The war in Iraq has divided American Christians much as it has divided the rest of the nation. Whatever our view of the war, however, we should be consistent in our view of the enemy. He is a human being and a part of God's creation. As difficult as the task may sound, our obligation, always, is to look on him with the eyes of love.

Centuries ago, Augustine of Hippo argued that a Christian may not harm another person, even in war, unless he does so with love in his heart. Augustine did not oppose Christian service in war—pacifism was widely preached at the time—but supported it. He believed war is sometimes necessary. He did not quarrel with Christians who chose to fight. But he insisted that the Christian fight out of love, not hatred. His advice was solidly rooted in the Gospels, for Christ's teaching that we should love the enemy was offered without any exceptions (Matt. 5:44; Luke 6:35). Arguing that this world is less important than the next, Augustine struggled to explain how a Christian, acting out of love, could nevertheless kill. Although his argument is too complex to encapsulate here, I will say that Augustine's position, especially as refined by Thomas Aquinas, became the basis of just war theory and, ultimately, of today's international law of war.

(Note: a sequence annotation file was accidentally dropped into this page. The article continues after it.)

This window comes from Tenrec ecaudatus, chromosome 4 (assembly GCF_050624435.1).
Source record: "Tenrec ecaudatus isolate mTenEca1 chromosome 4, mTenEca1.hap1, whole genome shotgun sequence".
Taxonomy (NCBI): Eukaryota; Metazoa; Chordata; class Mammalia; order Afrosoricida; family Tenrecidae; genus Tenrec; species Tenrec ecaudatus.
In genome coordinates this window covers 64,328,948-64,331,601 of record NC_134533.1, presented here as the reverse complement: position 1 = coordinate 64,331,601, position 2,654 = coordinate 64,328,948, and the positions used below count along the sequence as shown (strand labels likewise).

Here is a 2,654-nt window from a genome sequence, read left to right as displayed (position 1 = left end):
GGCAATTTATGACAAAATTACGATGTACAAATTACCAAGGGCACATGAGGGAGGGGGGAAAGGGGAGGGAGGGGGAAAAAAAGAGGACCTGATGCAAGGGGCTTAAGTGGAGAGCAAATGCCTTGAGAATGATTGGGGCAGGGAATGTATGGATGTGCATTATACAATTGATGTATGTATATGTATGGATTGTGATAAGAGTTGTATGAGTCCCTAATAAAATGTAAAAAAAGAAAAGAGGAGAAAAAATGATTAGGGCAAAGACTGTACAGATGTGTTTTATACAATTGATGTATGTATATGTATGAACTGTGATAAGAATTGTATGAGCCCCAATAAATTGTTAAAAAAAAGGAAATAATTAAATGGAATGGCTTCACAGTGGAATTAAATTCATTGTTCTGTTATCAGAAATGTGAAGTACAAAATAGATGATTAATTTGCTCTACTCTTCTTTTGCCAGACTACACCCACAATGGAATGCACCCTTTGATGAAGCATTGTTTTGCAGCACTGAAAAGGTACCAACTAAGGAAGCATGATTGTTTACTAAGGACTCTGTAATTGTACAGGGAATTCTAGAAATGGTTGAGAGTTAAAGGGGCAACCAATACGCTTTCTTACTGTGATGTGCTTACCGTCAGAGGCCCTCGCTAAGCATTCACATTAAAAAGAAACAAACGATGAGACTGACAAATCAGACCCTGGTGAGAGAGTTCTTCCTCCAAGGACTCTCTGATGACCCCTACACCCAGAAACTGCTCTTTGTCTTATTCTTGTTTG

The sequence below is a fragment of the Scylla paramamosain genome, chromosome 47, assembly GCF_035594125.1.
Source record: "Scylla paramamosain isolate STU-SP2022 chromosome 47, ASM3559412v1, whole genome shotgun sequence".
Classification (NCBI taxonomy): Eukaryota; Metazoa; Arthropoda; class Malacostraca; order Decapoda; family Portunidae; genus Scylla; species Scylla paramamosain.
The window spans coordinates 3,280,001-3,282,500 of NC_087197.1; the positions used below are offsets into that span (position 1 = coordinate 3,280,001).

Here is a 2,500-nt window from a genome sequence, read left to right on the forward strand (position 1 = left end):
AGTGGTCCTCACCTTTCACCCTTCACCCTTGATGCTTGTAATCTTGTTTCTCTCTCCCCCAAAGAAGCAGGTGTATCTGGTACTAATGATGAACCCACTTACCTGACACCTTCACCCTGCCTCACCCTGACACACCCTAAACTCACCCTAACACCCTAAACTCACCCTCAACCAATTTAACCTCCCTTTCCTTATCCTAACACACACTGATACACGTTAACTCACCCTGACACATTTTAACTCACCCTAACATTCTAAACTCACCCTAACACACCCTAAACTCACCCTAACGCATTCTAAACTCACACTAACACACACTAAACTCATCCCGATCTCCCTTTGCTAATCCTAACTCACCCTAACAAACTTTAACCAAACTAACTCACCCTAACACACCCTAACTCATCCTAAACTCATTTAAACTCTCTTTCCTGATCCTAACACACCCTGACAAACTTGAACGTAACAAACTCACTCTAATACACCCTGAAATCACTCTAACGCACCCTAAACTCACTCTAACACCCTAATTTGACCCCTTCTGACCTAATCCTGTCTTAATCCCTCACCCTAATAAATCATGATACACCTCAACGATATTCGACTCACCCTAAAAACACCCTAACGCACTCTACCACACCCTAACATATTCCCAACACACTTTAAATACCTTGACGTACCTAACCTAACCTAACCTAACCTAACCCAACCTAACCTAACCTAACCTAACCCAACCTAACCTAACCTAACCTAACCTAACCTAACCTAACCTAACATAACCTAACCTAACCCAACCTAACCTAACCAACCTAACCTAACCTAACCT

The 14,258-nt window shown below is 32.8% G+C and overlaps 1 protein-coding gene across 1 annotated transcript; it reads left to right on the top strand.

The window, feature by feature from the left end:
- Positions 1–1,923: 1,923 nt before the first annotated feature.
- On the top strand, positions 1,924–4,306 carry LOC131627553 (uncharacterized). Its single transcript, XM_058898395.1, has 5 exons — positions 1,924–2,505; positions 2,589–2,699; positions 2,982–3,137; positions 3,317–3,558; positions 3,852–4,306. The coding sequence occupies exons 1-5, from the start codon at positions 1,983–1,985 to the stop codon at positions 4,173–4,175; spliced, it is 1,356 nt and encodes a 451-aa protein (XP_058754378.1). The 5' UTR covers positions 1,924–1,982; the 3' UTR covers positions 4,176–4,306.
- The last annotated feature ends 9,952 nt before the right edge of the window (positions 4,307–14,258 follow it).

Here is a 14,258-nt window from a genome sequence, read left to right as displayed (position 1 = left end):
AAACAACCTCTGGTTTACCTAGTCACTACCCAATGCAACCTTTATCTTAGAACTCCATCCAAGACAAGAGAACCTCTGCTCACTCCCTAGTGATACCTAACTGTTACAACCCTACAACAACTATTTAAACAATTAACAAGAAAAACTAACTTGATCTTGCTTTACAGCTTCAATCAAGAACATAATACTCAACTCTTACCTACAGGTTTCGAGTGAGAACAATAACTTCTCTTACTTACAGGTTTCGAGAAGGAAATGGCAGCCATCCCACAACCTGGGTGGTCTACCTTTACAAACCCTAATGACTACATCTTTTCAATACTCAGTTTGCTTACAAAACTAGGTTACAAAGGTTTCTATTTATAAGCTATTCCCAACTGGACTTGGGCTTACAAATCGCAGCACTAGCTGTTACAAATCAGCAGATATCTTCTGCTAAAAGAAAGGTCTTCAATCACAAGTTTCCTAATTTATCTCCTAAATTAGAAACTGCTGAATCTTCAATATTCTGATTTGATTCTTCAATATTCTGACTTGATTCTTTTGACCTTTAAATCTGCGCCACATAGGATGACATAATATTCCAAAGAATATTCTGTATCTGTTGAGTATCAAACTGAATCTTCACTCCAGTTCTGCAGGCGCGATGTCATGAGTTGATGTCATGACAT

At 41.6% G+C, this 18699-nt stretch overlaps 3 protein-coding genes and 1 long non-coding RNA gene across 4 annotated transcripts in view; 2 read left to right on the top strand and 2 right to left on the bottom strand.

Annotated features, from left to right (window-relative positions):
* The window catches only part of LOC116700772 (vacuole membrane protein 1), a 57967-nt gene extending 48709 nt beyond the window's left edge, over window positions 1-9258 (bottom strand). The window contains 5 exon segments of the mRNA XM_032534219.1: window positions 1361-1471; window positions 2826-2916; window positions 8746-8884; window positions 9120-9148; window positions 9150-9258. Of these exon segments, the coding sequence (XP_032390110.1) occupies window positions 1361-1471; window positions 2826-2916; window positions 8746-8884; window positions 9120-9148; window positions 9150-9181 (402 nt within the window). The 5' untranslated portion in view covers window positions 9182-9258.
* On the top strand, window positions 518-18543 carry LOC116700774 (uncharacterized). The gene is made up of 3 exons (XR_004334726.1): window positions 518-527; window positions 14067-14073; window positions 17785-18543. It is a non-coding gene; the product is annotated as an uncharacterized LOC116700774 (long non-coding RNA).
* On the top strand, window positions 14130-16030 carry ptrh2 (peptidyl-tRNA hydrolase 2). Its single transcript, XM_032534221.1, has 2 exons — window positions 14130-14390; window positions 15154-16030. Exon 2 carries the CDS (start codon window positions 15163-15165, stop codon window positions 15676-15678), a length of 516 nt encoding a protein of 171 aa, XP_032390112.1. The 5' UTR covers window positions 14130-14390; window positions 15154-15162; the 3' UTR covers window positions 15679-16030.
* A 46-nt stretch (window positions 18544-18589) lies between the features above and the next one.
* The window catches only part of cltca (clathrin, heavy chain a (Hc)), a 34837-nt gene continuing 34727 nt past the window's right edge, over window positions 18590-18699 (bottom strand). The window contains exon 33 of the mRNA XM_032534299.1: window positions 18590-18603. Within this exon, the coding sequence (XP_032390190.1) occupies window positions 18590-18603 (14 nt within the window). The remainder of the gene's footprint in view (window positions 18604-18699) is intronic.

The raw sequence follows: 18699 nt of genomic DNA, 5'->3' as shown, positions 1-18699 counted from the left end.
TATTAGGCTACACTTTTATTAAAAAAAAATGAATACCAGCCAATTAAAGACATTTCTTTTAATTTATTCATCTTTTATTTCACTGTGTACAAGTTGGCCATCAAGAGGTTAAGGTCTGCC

I go over this ground not to join the fray over the justice of the war in Iraq, the war on terrorism, or any other conflict on this troubled globe. Rather, I want to remind us of the importance of acting out of love, even when, reluctantly and as a last resort, we decide to fight. To put it simply, it matters, in Christian terms, how we think about the enemy, and, therefore, how we talk about the enemy. (It also matters, of course, how we decide who qualifies as the ...

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Civil Reactions
Stephen Carter is the William Nelson Cromwell Professor of Law at Yale University. He is the author of The Impeachment of Abraham Lincoln (2012), The Violence of Peace, The Emperor of Ocean Park, and many other books. His column, "Civil Reactions," ran from 2001 until 2007.
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